In 2008, sanctions were imposed against Zimbabwe following a violent and undemocratic Presidential election, and the EU launched its first maritime operation to prevent piracy off the coast of Somalia. The European Council also issues ‘common strategies’ on issues about which members states agree, many as part of the European Neighbourhood Policy (ENP). These include strategies on promoting democracy and peace in Russia, the eastern Mediterranean and the Ukraine. The EU has diplomatic missions in several important countries, under the authority of the High Representative.
The use of QMV in CFSP increased under the Lisbon Treaty, but member states retain the right to veto all EU foreign policy decisions and strategies. For example, Poland blocked a new Partnership and Co-operation Agreement (PCA) with Russia in protest at an ongoing Russian ban on Polish meat imports in 2005-07. Also Spain, Greece and Slovakia opposed UN Special Envoy Martti Ahtisaari’s plan for Kosovan independence from Serbia, but an EU mission was sent to Kosovo when it declared its independence in 2008.
Member states still have the freedom to pursue their own foreign policy goals as Britain and some other members did in 2003 when they decided to join the US-led invasion of Iraq, despite the opposition of other member states. In 2011, a France and UK-led coalition imposed a no-fly zone over Libya to bring an end to Colonel Gaddafi’s regime after Germany opposed military action.
- The CFSP is an effective way of enhancing security around the EU by emphasising shared goals and values.
- Co-operating on foreign policy gives countries a louder voice on the world stage.
- Pooling diplomatic and defence resources allows members to save money because they can share know-how and hardware.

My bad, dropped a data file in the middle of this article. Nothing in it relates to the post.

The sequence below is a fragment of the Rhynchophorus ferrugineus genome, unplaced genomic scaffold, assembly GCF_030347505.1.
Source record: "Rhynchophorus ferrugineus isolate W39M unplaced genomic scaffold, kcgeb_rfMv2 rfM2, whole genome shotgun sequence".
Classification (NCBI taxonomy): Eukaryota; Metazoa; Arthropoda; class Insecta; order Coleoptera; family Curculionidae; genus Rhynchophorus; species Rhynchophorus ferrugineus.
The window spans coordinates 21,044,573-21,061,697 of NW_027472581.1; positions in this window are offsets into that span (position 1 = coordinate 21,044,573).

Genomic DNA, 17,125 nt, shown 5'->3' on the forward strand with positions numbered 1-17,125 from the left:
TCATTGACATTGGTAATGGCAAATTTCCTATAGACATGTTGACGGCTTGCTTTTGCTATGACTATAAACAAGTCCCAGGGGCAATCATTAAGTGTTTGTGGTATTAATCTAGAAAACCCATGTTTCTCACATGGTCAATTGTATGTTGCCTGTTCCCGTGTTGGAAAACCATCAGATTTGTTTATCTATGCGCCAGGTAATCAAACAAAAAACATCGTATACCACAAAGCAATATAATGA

- The EU should not ‘go it alone’, but it should instead maintain traditional links with the USA through NATO and the UN.
- Setting foreign policy is one of the most important jobs of a national government. Un-elected European officials should not be given this power.
- Member states find it very difficult to agree on foreign and security policy, so the CFSP can only ever have limited effectiveness.
- CFSP allows some countries to do less about their security because they can ride on the back of more powerful countries, like the UK or France.
“For decades we had been confronted by various forms of crises on our doorsteps – but without the means to address them. Now we have…” – Javier Solana, High Representative for CFSP, 2006.
“[CFSP] would have profound and troubling implications for the transatlantic alliance and for future U.S. influence in Europe.” – Jeffrey Ciambalo, Journal of Foreign Affairs, 2004.
Veto: the right of one country to block a decision.
Qualified Majority Voting: A proposal can only be passed if it has the support of 65% of the EU population from at least 55% of EU member states.